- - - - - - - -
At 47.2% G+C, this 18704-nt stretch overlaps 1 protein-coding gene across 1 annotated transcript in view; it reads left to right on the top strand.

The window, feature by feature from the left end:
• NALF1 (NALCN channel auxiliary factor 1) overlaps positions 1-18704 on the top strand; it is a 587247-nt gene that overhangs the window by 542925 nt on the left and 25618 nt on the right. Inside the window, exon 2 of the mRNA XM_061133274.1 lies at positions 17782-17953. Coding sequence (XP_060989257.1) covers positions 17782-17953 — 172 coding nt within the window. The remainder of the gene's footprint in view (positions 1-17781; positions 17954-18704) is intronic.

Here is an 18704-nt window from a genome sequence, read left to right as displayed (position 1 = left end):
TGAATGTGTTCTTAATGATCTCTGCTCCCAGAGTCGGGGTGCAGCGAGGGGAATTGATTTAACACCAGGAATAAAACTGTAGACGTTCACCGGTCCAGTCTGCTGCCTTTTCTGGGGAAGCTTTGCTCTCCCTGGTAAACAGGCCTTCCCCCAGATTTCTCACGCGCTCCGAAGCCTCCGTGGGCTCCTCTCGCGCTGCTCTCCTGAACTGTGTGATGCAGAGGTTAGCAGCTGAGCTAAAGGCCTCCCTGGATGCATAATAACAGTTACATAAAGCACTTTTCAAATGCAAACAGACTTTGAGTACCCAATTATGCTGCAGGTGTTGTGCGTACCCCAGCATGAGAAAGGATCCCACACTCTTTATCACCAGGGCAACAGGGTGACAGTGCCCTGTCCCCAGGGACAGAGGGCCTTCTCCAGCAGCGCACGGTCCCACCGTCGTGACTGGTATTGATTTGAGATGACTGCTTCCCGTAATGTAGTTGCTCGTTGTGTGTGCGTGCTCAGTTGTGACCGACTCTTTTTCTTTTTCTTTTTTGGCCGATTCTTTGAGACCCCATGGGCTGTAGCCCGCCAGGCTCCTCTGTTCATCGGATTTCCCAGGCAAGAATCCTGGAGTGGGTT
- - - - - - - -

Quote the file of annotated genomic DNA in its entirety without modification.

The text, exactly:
At 47.2% G+C, this 18704-nt stretch overlaps 1 protein-coding gene across 1 annotated transcript in view; it reads left to right on the top strand.

The window, feature by feature from the left end:
• NALF1 (NALCN channel auxiliary factor 1) overlaps positions 1-18704 on the top strand; it is a 587247-nt gene that overhangs the window by 542925 nt on the left and 25618 nt on the right. Inside the window, exon 2 of the mRNA XM_061133274.1 lies at positions 17782-17953. Coding sequence (XP_060989257.1) covers positions 17782-17953 — 172 coding nt within the window. The remainder of the gene's footprint in view (positions 1-17781; positions 17954-18704) is intronic.

Here is an 18704-nt window from a genome sequence, read left to right as displayed (position 1 = left end):
TGAATGTGTTCTTAATGATCTCTGCTCCCAGAGTCGGGGTGCAGCGAGGGGAATTGATTTAACACCAGGAATAAAACTGTAGACGTTCACCGGTCCAGTCTGCTGCCTTTTCTGGGGAAGCTTTGCTCTCCCTGGTAAACAGGCCTTCCCCCAGATTTCTCACGCGCTCCGAAGCCTCCGTGGGCTCCTCTCGCGCTGCTCTCCTGAACTGTGTGATGCAGAGGTTAGCAGCTGAGCTAAAGGCCTCCCTGGATGCATAATAACAGTTACATAAAGCACTTTTCAAATGCAAACAGACTTTGAGTACCCAATTATGCTGCAGGTGTTGTGCGTACCCCAGCATGAGAAAGGATCCCACACTCTTTATCACCAGGGCAACAGGGTGACAGTGCCCTGTCCCCAGGGACAGAGGGCCTTCTCCAGCAGCGCACGGTCCCACCGTCGTGACTGGTATTGATTTGAGATGACTGCTTCCCGTAATGTAGTTGCTCGTTGTGTGTGCGTGCTCAGTTGTGACCGACTCTTTTTCTTTTTCTTTTTTGGCCGATTCTTTGAGACCCCATGGGCTGTAGCCCGCCAGGCTCCTCTGTTCATCGGATTTCCCAGGCAAGAATCCTGGAGTGGGTT